Credit: Spare Parts 3D

Software startup Spare Parts 3D (SP3D) has developed a digital tool that automatically creates a 3D model of a part from its 2D technical drawing.

Named “Théia“, the solution is the result of a three-year R&D project, launched in 2022, in partnership with LURPA (university research laboratory in automated production) at ENS Paris-Saclay and with financial support from the Defense Innovation Agency (AID).

Théia would enhance the capabilities of DigiPARTTM; Spare Parts 3D’s software that can already determine, on a large scale, all technically and economically printable spare parts. By doing so, the software can create their digital twin (digital passport) and identify a 3D printing supplier for on-demand printing, as close as possible, using the most suitable materials and processes.

Not all companies have scanned the 2D technical drawings of their spare parts. Even if these are available in electronic form, converting them into 3D models is a time-consuming and costly process. Theia automates this process, reducing the conversion time from days to minutes. Theia contributes to accelerating the exhaustive digitization of spare parts inventories, lowering the cost of access to digitization, democratizing the digital passport and the use of additive manufacturing, Spare Parts 3D explains.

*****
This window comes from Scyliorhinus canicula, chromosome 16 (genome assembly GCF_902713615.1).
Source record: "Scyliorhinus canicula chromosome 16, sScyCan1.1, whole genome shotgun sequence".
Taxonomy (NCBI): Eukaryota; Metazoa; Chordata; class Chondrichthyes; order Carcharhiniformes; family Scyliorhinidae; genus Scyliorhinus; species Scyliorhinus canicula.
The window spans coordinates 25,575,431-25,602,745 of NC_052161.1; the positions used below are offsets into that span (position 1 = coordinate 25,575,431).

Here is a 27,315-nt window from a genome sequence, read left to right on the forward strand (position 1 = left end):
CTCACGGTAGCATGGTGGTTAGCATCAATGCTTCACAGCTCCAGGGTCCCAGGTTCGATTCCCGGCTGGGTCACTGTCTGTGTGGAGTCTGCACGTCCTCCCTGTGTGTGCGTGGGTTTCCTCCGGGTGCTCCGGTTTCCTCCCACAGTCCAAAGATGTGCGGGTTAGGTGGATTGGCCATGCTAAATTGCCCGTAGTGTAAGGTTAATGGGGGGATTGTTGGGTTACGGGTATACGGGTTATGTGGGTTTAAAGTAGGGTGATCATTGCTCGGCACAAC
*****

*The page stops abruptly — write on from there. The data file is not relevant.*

For Professor Nabil Anwer, CIRP Fellow, Professor at Paris-Saclay University, Deputy Director of LURPA at ENS Paris-Saclay, and expert in shape engineering and 3D reconstruction:

“Théia addresses two major challenges: on the one hand, reading, understanding and interpreting the information present on the drawing, and on the other, obtaining a 3D shape from its representation on 2D plans, while respecting the geometric and dimensional specifications of the original object. The development of Théia is the result of a harmonious marriage between new developments in AI (deep learning, segmentation, automatic labeling, etc.), mastery of classic computer vision technologies (optical symbol recognition, feature matching) and semantic analysis of technical drawings. This combination makes it possible to identify the various semantic layers of the 2D drawing and thus to interpret the technical drawing in an optimal way for its 3D reconstruction”. 

We can’t wait to see use cases enabled by this tool in order to highlight its potential economic and environmental benefits.

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